20 kg and 100 hp, new engine?

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hogheadv2

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Feb 7, 2010
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I think you'll find it's a sham of a steam turbine. So if you can carry a fire and boiler, your set. [Some do use a mirror solar array to boil water for the steam.]
 

RonL

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Jan 9, 2007
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Texas
No reason for this design to be a sham, unless they are unaware of what they have (not likely).

This is very near the thoughts I have tried to convey in several post. In an effort to say something in as few words as possible (which generally generates confusion:emb: in what I'm trying to express) the use of combustion is not needed or at least very little.

The model plane industry has advanced the electric motors to the point that the majority can see how powerful electric motors (and generators) can be, even when they might not understand the engineering design that allows very special performance in various situations.

As some may know, electromotive force and spring force, are conservative forces. Steam in a closed system can be equated to a spring force and a generator is an endless supply of electric energy.
A mass of some design holding heat from resistance elements will produce flash steam, the numbers they use are the same as I have used in the past. An electric motor will draw a current from the generator in exact proportion to prop load, which is added to resistance load of the steam generating unit.
A capable sized generator will continuously supply these two requirements, the motor draw is continuous while the steam portion can be steady or pulsed in cycles, depending on special needs.
Heavier than the OP design, but still likely less weight than conventional engines and their accessories and fuel system.

"Conservative forces" are the key words.....compressed air fits into the same conditions as the steam cycle, if care is used to avoid heat loss between compression and use..(also consider heat added from the steam unit will increase energy in the air).....It's there to be used, just waiting for a proper design package.

Ron
 
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sachaknoop

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Jan 30, 2012
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Netherlands
I am sorry, but I don't understand what you are saying, and I could not find out what the principle of this engine is about. So if worth the effort, could someone explain how this particular engine is supposed to work? It would be very much appreciated.

Sacha
 

RonL

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I am sorry, but I don't understand what you are saying, and I could not find out what the principle of this engine is about. So if worth the effort, could someone explain how this particular engine is supposed to work? It would be very much appreciated.

Sacha
I guess this is in response to my post,
First, I am not an engineer by degree or profession. what I know is based on things used, things seen, and things studied.
That said, I would know it is beyond my ability to make a proper design or prototype. Everything is based on reduction in size of what works in larger scale systems. Complete control of what is heated and how that heat is confined and used in the system, is where energy can be conserved to a much greater efficiency as work transfers take place.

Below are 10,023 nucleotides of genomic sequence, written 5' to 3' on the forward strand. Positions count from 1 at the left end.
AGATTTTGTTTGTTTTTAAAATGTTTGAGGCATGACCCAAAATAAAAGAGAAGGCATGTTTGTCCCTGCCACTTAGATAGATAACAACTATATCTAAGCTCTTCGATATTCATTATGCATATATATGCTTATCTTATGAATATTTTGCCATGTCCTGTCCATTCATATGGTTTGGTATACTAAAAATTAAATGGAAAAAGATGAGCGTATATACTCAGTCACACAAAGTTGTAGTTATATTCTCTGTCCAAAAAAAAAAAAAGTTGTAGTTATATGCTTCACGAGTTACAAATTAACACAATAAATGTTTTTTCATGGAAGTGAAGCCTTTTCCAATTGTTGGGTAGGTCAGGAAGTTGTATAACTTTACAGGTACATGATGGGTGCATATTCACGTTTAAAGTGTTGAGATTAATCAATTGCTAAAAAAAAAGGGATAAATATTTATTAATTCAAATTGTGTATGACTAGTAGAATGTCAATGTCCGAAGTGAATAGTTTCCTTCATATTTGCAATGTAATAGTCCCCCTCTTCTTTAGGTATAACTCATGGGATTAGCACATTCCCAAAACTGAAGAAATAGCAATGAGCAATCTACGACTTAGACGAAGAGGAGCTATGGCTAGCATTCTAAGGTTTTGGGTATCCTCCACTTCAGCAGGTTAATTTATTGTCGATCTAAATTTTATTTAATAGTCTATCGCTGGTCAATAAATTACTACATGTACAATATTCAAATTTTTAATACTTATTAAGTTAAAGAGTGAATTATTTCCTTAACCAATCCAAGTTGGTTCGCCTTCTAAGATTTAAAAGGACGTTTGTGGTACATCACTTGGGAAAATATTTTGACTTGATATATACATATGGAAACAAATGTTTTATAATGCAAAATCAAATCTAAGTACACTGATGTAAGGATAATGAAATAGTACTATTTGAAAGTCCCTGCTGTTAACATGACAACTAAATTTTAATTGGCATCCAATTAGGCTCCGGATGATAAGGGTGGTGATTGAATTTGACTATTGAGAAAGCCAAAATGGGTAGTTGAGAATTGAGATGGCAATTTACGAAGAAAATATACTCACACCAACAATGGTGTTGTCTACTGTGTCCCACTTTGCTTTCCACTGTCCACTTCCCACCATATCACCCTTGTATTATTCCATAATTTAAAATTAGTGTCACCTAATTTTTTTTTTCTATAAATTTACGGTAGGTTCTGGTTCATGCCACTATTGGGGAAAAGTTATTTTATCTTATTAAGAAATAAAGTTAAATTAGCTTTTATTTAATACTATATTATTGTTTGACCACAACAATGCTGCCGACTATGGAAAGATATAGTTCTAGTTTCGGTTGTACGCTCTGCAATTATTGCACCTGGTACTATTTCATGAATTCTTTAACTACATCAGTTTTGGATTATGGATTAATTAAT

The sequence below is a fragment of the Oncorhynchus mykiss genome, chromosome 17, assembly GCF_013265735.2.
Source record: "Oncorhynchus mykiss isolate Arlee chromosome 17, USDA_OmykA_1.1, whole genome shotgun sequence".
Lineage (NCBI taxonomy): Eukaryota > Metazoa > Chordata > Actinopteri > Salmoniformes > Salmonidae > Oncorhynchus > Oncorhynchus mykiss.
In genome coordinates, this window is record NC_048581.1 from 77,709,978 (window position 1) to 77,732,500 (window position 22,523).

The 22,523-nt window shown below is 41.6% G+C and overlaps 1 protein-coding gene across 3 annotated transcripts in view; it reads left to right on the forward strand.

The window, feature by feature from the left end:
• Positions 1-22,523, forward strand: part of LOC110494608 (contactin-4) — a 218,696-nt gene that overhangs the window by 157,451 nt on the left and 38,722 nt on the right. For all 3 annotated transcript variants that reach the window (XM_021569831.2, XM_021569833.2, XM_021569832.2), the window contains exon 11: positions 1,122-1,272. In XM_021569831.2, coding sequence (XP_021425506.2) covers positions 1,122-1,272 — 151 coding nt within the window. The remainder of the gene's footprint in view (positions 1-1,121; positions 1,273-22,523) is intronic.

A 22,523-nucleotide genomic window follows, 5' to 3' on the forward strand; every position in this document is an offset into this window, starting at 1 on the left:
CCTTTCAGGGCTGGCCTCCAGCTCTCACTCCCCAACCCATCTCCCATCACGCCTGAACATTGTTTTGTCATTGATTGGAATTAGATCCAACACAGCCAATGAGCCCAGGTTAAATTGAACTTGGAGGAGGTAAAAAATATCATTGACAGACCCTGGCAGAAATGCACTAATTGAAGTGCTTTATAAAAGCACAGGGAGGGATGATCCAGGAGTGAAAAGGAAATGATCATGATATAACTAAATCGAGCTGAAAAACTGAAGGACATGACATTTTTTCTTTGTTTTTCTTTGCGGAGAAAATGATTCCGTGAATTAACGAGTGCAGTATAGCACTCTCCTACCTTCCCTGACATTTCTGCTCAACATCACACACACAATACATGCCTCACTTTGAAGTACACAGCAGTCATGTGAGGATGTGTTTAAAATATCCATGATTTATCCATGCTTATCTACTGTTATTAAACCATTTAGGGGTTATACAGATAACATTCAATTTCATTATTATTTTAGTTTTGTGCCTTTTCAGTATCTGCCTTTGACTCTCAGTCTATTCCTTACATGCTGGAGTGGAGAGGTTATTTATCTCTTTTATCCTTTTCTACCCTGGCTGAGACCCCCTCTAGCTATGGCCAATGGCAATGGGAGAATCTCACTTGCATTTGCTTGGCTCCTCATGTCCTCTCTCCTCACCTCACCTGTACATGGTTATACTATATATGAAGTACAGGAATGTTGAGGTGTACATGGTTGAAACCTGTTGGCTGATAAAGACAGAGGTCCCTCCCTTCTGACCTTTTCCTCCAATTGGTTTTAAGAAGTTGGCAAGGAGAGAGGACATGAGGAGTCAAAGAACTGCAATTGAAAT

The intent or principle of what I said, is using a generator beyond what most.. (or all)...think possible. A replacement of (not all) but the largest amount of a battery pack.

The link in the OP is, in my understanding, a fuel powered small scale power plant using a closed steam cycle. I see no reason that it will fall short of their claims.

Sorry if this is not much of an answer to your post, but I really do go dysfunctional when trying to explain intricate details.:)

Ron
 
M

Manticore

I saw one of these many years ago in a factory that was pre-processing milk fats for chocolate making - it didn't have the big fan but otherwise identical ;^}
 

batesjoe

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Mar 21, 2013
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Alamogordo
These engines present an interesting concept. They are a little "busy" on the gearing end, but not to the point of nonsense. Unfortunately, an engine like this is difficult to scale to different power thresholds being a single cylinder design. You would have quite a heavy gearbox of you wanted to make a 4-cylinder engine and, alternatively, a pretty large piston to do a similar displacement single. Not bad though. It would make for a clean cowling arrangement for someone looking in the 40-60hp range.
 

Lendo

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Feb 6, 2013
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Brisbane
I've seen some of these designs before, all very interesting. There are 3 main criteria for any new engine development one is the sealing issue of unusual designs, which is always an issue, and naurally efficiency and longevity for any engine, Retooling or tooling-up is the next manufacturing hurdle and without a 30% efficiency dividend - not much interest by manufacturers.
George (down under)
 

Aircar

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Feb 20, 2010
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on the same line has anyone seen any real data on the MYT ("Mighty Yet Tiny") engine that claims incredible power density - I came across a reference to a supposed Australian Defence Force evaluation by a colonel? "Laboo" --have yet to try to follow up on it. An earlier thread covered free piston electric generators and that one seemed to have disappeared.
 
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